VoIP is one of the most important technologies to arrive in the world of business communications since the PABX. However, for much of its life as a business technology, VoIP has been deployed chiefly in large businesses and used by the major telco's themselves. (See the VoIP Facts Post on our Blog)
Traditionally, businesses have used the Public Switched Telephone Network (PSTN) for their telephone needs which is basically a circuit switched network. With this system a telephone call essentially takes control of the telephone line for the entire duration of the call. This is not a very efficient or cost effective way to make calls. In addition if you wanted to make or receive more than one call at the same time you are required to pay line rental for multiple lines.
Because the needs of business vary so much, the first task for any businesses interested in using VoIP is to become familiar with exactly what you are currently paying for in regards to usage and features. The next step is to determine if the benefits and features of VoIP will translate into the desired productivity gains and / or savings expected.
Below you will find several options for implementing VoIP into your business environment.
Before you decide to invest in a suitable VoIP solution it is important that you assess what you requirements and expectations are. The following points will help you to perform your own assessment and help determine if VoIP will provide the benefits and features required for your business.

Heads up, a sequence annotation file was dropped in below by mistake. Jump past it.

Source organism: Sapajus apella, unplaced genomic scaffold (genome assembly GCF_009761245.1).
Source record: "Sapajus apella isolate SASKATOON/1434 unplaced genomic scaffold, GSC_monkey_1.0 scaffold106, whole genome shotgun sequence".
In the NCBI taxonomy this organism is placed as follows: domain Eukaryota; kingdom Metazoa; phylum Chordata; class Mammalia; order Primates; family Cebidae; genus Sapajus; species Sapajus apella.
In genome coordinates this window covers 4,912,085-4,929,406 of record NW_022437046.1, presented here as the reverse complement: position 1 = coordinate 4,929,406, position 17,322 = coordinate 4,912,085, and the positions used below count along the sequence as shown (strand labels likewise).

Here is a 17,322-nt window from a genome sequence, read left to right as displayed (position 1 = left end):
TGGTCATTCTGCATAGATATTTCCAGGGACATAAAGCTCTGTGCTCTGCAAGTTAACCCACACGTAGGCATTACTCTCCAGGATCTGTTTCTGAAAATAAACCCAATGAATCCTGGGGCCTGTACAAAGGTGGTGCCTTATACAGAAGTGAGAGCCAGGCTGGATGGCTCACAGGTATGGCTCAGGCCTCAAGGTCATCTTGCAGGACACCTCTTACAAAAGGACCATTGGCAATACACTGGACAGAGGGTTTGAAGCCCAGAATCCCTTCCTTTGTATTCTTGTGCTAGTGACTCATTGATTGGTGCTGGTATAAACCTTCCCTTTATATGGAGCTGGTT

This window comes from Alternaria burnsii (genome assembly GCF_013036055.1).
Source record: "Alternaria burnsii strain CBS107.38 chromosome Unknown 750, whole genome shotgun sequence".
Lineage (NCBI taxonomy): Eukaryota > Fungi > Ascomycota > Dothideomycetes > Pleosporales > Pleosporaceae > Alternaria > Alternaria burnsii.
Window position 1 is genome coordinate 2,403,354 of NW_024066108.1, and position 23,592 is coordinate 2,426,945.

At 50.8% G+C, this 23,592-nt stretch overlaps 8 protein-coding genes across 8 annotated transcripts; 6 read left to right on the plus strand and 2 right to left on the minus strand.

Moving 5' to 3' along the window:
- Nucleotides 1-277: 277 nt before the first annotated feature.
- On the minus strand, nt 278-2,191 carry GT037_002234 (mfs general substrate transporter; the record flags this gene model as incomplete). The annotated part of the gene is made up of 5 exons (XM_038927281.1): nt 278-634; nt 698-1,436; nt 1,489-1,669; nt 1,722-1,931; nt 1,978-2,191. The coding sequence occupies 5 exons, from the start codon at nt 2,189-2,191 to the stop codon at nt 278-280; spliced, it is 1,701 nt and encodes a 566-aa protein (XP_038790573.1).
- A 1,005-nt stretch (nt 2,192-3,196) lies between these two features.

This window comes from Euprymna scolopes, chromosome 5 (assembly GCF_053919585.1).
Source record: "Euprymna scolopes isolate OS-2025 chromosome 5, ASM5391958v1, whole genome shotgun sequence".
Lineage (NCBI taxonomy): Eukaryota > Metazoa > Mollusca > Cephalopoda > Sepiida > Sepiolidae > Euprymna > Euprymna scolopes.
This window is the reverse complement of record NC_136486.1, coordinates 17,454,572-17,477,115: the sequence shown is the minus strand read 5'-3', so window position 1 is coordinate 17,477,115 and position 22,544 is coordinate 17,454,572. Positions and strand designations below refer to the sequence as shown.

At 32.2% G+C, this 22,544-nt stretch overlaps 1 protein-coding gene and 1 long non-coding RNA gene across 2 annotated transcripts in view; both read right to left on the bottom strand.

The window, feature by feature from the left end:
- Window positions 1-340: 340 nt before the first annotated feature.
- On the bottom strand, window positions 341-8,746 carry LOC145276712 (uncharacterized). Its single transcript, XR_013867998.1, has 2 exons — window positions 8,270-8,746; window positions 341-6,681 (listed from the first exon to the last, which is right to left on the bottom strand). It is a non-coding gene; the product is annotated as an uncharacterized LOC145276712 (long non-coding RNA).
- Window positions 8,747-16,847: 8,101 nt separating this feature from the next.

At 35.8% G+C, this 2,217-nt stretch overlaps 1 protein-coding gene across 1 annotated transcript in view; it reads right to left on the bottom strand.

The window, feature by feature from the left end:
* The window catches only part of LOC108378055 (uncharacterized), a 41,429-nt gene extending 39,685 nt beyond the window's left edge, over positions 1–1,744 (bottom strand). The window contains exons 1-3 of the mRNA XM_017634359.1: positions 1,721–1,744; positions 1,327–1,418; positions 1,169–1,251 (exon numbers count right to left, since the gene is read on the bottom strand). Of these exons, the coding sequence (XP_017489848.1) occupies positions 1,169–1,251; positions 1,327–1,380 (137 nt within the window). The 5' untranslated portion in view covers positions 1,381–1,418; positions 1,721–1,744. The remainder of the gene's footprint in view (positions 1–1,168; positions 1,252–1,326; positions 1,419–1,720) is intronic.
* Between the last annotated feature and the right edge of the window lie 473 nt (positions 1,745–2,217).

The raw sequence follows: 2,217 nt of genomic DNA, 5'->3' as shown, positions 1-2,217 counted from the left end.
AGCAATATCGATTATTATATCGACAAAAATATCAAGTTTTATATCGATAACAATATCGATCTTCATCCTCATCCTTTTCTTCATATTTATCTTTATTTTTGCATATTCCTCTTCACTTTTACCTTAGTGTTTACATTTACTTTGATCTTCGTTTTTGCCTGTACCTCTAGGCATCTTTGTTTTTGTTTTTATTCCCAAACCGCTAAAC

Analyse your call patterns and understand what the major cost components of your phone bill are.
Assess your requirements.
What are the future plans of the business e.g. expansion, relocation, diversification?
Potential opportunities for a business to take up VoIP could be when they:
With increasingly competitive mobile phone market, cheaper mobile phone deals are becoming more common. In some situations, a SOHO or small business may be able to obtain a very competitive mobile phone deal that could be more cost effective than switching to VoIP. What I have found, though, is that clients are often reluctant to call businesses that only have a mobile number as their primary phone contact. In Some countries, this can be offset by having a phone service where you pay for incoming calls which keeps the clients happy but can increase you communications costs significantly.